Back in the room I waste no time. “The biopsy showed cancer. You will need to see an Oncologist right away.”

There’s a quick breath in and out. A fawn breath. “Okay,” she monotones, looking down. I think she is taking this well. Then her eyes without blinking fix on me. “Am I going to be all right?”

“You are going to need chemotherapy”…pause…swallow. I am aware that I am not answering her question.

I give her the forms she needs to get her appointment and she leaves. She will not be coming back to Internal Medicine. She is an Oncology patient now. I wonder how she will do. I don’t expect to see her again.

March 31, 1986

I am next to be assigned an admission to the hospital. It’s only 10:30 p.m. My “hit” will not likely be my last. The night is still young, the ER is packed, and the admitting resident is not known for being a “wall” – he freely admits patients from the emergency room rather than treating them and sending them home.

The pager goes off. Even though I know it is inevitable, my heart sinks a little. I am given the room number, last name, and chief complaint. “Breast cancer, terminal.” I would rather have an asthmatic, diabetic, pneumonia, something I can fix. I tread the long linoleum corridors to the nurse’s station just outside her room. There is commotion going on. I enter the room and into a tempest.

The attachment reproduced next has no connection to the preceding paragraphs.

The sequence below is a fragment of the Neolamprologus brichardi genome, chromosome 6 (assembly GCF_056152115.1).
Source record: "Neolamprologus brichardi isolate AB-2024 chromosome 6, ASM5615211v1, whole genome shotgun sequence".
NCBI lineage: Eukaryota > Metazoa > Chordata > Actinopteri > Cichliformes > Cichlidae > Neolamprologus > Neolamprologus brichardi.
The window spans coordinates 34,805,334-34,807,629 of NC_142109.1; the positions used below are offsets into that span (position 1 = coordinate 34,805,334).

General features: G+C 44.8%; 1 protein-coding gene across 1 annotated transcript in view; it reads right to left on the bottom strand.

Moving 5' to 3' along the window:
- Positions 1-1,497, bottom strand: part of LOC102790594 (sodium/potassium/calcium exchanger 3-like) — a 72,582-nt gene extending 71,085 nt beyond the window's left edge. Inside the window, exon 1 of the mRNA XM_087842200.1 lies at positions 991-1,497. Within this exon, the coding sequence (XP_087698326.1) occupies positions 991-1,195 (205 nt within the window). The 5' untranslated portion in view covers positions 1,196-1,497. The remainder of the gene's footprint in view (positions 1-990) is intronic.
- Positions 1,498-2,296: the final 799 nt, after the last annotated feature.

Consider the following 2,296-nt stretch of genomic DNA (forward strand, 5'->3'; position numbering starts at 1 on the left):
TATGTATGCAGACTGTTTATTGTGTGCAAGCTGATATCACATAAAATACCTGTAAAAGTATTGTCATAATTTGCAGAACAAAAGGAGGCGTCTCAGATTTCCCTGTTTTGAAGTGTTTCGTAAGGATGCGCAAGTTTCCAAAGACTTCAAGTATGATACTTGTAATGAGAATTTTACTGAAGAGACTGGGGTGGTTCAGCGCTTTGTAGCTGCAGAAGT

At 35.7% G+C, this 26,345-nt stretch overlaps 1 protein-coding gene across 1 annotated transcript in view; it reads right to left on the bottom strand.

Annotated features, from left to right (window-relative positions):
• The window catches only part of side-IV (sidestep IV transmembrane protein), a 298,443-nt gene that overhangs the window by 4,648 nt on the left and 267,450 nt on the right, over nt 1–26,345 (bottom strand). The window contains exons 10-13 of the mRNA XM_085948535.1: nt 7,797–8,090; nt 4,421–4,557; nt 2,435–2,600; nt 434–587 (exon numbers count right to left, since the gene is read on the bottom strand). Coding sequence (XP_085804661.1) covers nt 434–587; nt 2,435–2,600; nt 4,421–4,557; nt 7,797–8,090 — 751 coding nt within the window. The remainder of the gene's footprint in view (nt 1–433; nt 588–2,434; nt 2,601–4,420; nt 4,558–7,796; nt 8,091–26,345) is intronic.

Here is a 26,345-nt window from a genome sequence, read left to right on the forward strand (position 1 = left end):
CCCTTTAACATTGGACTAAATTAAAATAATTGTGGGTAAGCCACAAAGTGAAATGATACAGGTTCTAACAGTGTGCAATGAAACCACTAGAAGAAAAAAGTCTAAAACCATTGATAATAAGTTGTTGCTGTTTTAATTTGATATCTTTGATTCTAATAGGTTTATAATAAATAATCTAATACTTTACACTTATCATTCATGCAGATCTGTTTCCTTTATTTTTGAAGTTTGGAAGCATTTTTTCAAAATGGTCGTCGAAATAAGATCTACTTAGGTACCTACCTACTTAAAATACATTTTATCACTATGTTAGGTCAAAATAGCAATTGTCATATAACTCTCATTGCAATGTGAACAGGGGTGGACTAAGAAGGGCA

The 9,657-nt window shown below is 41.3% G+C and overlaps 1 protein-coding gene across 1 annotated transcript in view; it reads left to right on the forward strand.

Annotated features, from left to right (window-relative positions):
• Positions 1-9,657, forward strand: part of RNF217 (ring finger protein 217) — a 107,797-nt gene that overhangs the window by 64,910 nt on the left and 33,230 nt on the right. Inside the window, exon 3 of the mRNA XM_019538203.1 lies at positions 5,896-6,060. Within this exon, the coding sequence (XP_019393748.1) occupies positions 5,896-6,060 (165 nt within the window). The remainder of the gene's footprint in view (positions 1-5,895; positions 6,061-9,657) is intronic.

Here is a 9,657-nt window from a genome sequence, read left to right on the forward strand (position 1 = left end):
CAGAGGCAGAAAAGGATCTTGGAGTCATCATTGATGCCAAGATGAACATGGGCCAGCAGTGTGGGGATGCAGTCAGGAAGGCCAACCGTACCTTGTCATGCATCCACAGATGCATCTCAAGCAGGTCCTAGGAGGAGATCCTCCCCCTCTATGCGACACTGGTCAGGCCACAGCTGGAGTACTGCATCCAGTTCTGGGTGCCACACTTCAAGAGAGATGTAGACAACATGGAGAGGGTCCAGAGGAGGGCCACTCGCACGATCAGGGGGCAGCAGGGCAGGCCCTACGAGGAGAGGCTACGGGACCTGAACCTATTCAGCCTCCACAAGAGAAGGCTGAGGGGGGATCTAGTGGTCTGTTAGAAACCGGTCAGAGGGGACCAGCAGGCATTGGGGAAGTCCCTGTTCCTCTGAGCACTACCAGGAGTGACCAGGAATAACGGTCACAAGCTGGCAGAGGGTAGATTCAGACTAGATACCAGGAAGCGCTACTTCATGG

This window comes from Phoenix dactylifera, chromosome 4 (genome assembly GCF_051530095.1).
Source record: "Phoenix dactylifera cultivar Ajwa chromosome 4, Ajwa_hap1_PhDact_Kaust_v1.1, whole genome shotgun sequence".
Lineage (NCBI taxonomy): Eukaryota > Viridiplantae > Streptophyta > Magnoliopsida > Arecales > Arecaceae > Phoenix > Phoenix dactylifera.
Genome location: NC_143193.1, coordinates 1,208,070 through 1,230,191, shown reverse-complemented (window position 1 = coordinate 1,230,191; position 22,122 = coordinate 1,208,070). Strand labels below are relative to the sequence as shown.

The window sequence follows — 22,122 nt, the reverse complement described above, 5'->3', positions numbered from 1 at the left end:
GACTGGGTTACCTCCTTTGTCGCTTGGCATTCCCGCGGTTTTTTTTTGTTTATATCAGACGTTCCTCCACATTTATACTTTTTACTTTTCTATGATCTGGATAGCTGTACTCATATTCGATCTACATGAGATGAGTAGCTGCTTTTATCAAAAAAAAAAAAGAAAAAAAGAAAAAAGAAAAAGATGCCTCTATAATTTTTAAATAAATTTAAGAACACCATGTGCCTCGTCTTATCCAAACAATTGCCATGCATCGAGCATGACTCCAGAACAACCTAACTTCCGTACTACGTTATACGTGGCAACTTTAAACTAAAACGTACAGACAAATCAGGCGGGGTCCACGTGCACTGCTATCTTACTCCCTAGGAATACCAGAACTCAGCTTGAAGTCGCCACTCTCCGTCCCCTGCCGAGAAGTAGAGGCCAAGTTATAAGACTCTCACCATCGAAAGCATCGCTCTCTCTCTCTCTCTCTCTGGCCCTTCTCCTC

It is the fawn. In severe distress now. Groaning. Panting. Painful noises from deep beneath her vocal cords. Sounds that would be screams were they not buried in rapid frothy gasps. Her eyes are wide and crazed, unfocused, her skin pale and edematous.  Her hands grasping at bed sheets.

How do I manage this catastrophe? She is my admission, my patient. But I am so peripheral to this unfolding tragedy. Present are three doctors, two nurses, a respiratory therapist, and me. We need an I.V. No success. Not by anyone. I try five times. No success.

“Anesthesia is here!” announces a nurse. And the masked man proceeds to prep, drape, then stab her undulating chest until finally dark blood fills the syringe. The central line is placed. Fluids and morphine are given. And we enter the eye of the storm.